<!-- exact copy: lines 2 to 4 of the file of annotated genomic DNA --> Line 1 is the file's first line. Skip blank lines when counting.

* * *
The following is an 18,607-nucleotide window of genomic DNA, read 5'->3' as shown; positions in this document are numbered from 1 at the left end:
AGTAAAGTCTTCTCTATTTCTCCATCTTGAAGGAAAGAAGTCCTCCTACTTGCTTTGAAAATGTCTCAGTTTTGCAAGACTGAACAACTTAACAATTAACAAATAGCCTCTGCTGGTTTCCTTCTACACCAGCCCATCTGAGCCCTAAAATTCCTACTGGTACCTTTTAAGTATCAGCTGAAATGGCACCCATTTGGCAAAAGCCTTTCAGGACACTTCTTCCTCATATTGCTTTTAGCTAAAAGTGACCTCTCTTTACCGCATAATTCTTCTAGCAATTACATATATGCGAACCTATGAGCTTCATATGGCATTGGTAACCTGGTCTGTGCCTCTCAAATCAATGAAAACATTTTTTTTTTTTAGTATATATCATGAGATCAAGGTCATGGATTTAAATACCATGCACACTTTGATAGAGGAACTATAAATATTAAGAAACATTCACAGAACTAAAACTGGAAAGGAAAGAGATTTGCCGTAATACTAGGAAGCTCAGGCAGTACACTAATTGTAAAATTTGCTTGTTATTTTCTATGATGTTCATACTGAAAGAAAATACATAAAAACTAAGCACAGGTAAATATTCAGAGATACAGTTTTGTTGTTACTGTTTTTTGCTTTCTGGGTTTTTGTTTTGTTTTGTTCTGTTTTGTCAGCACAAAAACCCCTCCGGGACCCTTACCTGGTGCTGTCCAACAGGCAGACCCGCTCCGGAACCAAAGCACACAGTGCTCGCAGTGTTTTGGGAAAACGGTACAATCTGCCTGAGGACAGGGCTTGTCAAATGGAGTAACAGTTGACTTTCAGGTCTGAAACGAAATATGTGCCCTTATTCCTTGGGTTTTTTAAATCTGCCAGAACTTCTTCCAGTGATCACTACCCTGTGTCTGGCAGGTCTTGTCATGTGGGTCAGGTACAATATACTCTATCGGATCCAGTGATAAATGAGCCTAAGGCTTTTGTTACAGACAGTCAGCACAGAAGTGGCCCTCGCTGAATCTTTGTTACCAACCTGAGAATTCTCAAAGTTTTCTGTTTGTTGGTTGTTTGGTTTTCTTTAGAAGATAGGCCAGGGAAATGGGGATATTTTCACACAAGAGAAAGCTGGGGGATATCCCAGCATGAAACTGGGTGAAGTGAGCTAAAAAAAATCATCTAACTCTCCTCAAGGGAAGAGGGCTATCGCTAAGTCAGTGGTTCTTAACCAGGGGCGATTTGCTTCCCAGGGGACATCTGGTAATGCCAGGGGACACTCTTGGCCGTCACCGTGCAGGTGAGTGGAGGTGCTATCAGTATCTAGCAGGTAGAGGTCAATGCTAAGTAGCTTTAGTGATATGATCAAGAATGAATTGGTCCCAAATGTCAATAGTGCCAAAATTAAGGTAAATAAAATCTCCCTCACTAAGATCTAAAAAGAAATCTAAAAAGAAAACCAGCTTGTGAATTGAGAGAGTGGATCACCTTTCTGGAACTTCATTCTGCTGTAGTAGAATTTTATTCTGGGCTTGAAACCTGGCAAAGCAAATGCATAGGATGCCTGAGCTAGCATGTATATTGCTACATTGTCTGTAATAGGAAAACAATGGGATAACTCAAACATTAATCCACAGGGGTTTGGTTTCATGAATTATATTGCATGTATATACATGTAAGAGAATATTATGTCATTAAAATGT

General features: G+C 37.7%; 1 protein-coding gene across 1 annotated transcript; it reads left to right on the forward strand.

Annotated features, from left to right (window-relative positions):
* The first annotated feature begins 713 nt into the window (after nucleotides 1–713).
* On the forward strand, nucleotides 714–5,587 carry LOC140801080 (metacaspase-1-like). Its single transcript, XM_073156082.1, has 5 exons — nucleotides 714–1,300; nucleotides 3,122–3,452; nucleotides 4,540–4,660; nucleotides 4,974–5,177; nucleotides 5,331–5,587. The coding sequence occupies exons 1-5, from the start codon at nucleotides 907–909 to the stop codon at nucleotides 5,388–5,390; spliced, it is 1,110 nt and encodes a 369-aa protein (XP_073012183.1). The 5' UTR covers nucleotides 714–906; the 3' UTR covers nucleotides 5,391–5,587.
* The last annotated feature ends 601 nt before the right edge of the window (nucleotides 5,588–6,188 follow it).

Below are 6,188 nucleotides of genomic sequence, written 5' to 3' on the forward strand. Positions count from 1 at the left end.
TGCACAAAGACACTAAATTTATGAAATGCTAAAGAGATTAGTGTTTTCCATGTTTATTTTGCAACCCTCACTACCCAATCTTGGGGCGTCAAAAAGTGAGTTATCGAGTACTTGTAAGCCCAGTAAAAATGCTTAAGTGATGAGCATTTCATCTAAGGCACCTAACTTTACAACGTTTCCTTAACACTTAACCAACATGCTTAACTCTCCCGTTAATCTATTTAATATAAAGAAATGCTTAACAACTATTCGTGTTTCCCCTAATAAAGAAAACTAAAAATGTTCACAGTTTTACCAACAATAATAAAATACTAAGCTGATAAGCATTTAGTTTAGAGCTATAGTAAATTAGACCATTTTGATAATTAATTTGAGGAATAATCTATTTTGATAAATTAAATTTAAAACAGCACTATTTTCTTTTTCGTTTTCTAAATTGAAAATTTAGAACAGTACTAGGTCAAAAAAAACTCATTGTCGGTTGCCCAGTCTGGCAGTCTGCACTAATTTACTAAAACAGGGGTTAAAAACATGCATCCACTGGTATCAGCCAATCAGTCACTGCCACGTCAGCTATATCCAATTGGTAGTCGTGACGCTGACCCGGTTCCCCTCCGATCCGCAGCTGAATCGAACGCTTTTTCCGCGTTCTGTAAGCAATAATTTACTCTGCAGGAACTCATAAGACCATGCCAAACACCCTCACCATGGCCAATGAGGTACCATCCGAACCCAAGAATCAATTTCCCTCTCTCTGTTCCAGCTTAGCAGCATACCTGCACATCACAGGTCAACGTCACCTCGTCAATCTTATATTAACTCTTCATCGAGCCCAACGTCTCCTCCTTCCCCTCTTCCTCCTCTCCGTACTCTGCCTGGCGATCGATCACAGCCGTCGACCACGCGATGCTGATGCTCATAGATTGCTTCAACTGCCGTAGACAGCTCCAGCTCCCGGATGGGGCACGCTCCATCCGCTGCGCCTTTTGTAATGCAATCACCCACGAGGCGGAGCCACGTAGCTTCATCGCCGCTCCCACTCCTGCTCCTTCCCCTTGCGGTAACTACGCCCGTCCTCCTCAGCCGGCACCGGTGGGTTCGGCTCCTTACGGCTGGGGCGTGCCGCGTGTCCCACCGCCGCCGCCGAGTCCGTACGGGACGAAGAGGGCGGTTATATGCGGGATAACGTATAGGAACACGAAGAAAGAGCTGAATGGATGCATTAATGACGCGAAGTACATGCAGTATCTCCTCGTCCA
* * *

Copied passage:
AGTAAAGTCTTCTCTATTTCTCCATCTTGAAGGAAAGAAGTCCTCCTACTTGCTTTGAAAATGTCTCAGTTTTGCAAGACTGAACAACTTAACAATTAACAAATAGCCTCTGCTGGTTTCCTTCTACACCAGCCCATCTGAGCCCTAAAATTCCTACTGGTACCTTTTAAGTATCAGCTGAAATGGCACCCATTTGGCAAAAGCCTTTCAGGACACTTCTTCCTCATATTGCTTTTAGCTAAAAGTGACCTCTCTTTACCGCATAATTCTTCTAGCAATTACATATATGCGAACCTATGAGCTTCATATGGCATTGGTAACCTGGTCTGTGCCTCTCAAATCAATGAAAACATTTTTTTTTTTTAGTATATATCATGAGATCAAGGTCATGGATTTAAATACCATGCACACTTTGATAGAGGAACTATAAATATTAAGAAACATTCACAGAACTAAAACTGGAAAGGAAAGAGATTTGCCGTAATACTAGGAAGCTCAGGCAGTACACTAATTGTAAAATTTGCTTGTTATTTTCTATGATGTTCATACTGAAAGAAAATACATAAAAACTAAGCACAGGTAAATATTCAGAGATACAGTTTTGTTGTTACTGTTTTTTGCTTTCTGGGTTTTTGTTTTGTTTTGTTCTGTTTTGTCAGCACAAAAACCCCTCCGGGACCCTTACCTGGTGCTGTCCAACAGGCAGACCCGCTCCGGAACCAAAGCACACAGTGCTCGCAGTGTTTTGGGAAAACGGTACAATCTGCCTGAGGACAGGGCTTGTCAAATGGAGTAACAGTTGACTTTCAGGTCTGAAACGAAATATGTGCCCTTATTCCTTGGGTTTTTTAAATCTGCCAGAACTTCTTCCAGTGATCACTACCCTGTGTCTGGCAGGTCTTGTCATGTGGGTCAGGTACAATATACTCTATCGGATCCAGTGATAAATGAGCCTAAGGCTTTTGTTACAGACAGTCAGCACAGAAGTGGCCCTCGCTGAATCTTTGTTACCAACCTGAGAATTCTCAAAGTTTTCTGTTTGTTGGTTGTTTGGTTTTCTTTAGAAGATAGGCCAGGGAAATGGGGATATTTTCACACAAGAGAAAGCTGGGGGATATCCCAGCATGAAACTGGGTGAAGTGAGCTAAAAAAAATCATCTAACTCTCCTCAAGGGAAGAGGGCTATCGCTAAGTCAGTGGTTCTTAACCAGGGGCGATTTGCTTCCCAGGGGACATCTGGTAATGCCAGGGGACACTCTTGGCCGTCACCGTGCAGGTGAGTGGAGGTGCTATCAGTATCTAGCAGGTAGAGGTCAATGCTAAGTAGCTTTAGTGATATGATCAAGAATGAATTGGTCCCAAATGTCAATAGTGCCAAAATTAAGGTAAATAAAATCTCCCTCACTAAGATCTAAAAAGAAATCTAAAAAGAAAACCAGCTTGTGAATTGAGAGAGTGGATCACCTTTCTGGAACTTCATTCTGCTGTAGTAGAATTTTATTCTGGGCTTGAAACCTGGCAAAGCAAATGCATAGGATGCCTGAGCTAGCATGTATATTGCTACATTGTCTGTAATAGGAAAACAATGGGATAACTCAAACATTAATCCACAGGGGTTTGGTTTCATGAATTATATTGCATGTATATACATGTAAGAGAATATTATGTCATTAAAATGT

General features: G+C 37.7%; 1 protein-coding gene across 1 annotated transcript; it reads left to right on the forward strand.

Annotated features, from left to right (window-relative positions):